Generation Z (born 1997-2012) workers comprise about 12.6% of the workforce as of 2020, according to data from the U.S. Bureau of Labor Statistics, but will account for 27% of the workforce by 2025. As the years progress, employers will need to adapt to Gen Z as they seek to hire and retain employees. Luckily, their preferences are good for all workers, not just young ones.
Well-being and Mental Health
According to Indeed, 80% of all job seekers look for information about employee wellbeing when they are considering a job opportunity. For GenZ, this need is more acute compared to other generations:
- An astounding 55% of Gen Z workers report having either been diagnosed with or having received treatment for mental illness (compared with 31 percent of people aged 55 to 64 reporting the same).
- 83% of employees believe their well-being is just as important as their salary, and 85% of employees are more likely to stay in their role if their employer focuses more on well-being.
Promoting sustainable ways of working is good not just for Gen Z, but for all employees. Employers can lead the way in preventing burnout during times of global crisis.
- Nearly half of employees (48%) say their well-being declined in 2022, and 28% say they are miserable at work.
- On Glassdoor, 63% of U.S. companies’ benefit reviews report using the words “mental healthcare.”
- In 2022, less than half of job ads on Indeed contained health insurance information.
Companies that lead the way in supporting employee well-being and promoting it to job seekers have a competitive advantage in 2023 and beyond. To capture candidates’ interest, be sure your wellness initiatives are mentioned on your career site.
Diversity, Inclusion, Equity, and Belonging
Gen Z is the most diverse generation to date.
- In the US, 52% of Gen Z’ers identify as non-Hispanic white, compared to 61% of millennials and 70% of Gen X’ers when they were the same age.
- A Gallup US survey found that 15.9% of Gen Z identify as LGBT, compared to 9.1% of Millenials and 3.8% of Gen X.
Gen Z candidates look for employers’ commitment to DEIB when applying for jobs. They also want to see themselves represented when they apply for jobs.
- 75% of Gen Z candidates said they would reconsider applying to a company if they were unsatisfied with its D&I efforts.
- When analyzing a company, interacting with a diverse set of individuals throughout the hiring process, was considered important by 78% of Gen Z women and 60% of Gen Z men.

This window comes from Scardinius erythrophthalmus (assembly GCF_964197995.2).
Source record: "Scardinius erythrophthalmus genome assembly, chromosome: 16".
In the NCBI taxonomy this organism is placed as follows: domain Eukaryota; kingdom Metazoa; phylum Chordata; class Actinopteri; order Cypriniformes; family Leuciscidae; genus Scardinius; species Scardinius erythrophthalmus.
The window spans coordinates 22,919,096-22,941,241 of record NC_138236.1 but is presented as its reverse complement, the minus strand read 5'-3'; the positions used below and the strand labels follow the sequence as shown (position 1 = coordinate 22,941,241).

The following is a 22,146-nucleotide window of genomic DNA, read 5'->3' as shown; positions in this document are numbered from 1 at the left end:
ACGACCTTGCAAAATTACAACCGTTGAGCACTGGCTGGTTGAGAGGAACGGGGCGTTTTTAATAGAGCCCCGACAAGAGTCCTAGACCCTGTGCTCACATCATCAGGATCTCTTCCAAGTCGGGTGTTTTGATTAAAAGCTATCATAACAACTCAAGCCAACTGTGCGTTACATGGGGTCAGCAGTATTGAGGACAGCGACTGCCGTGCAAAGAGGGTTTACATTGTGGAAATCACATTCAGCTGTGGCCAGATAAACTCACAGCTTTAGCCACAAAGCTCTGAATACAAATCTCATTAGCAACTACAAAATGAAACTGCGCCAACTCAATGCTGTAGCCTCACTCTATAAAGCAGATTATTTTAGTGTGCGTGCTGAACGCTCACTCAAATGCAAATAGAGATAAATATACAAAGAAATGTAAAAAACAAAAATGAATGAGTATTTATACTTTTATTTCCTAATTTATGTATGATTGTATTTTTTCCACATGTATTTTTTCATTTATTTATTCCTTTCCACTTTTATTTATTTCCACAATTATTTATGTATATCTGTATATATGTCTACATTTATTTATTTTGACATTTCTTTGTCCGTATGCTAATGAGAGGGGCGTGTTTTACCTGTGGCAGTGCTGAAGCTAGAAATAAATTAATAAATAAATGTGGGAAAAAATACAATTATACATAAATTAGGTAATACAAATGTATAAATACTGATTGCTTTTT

Recent events have highlighted everyone’s awareness of diversity topics, and its definition has expanded far beyond race, gender, and sexual orientation. Companies that create a sense of belonging for everyone regardless of age, ability, neurology, family background, caregiver status, and so on will improve their ability to attract talent of all ages, not just those in Gen Z.
Upskilling and Career Development
It should be no surprise that the youngest generation in the workforce wants to learn and grow their skills.
- In early 2022, 76% of Gen Z professionals said they were looking for more opportunities to learn/practice new skills or expertise, compared to 55% of Millennials and 48% of Gen X.
In the height of the Great Resignation, many employees took the chance to upskill and ran with it by job-hopping.
- 74% of Gen Z and Millenials said they are ready to move on due to subpar skills-building support or a lack of career mobility options.
But the layoffs of 2022 and a changing economic environment left employees with a desire to hold on to their jobs. Instead of looking to upskill by job hopping, employees of all ages are looking to their employers to help them and even skill-building on the side.
- By October 2022, 89% of all employees said they’re “extremely” or “somewhat” motivated to improve their skills in the coming year, and 88% are already putting a significant amount of time and effort toward upskilling.
Evidence is everywhere that the world is changing fast. Employees of all ages can sense that upskilling is necessary not just for career advancement but to keep working at all.
Showing candidates how you can help them grow their skills into the future will help you attract the most motivated employees. And by evaluating them fairly on the skills they already have, you’ll offer validation for their skill-building efforts.
Want to learn more about hiring for skills? Read our ebook A Practical Guide to Hiring for Skills.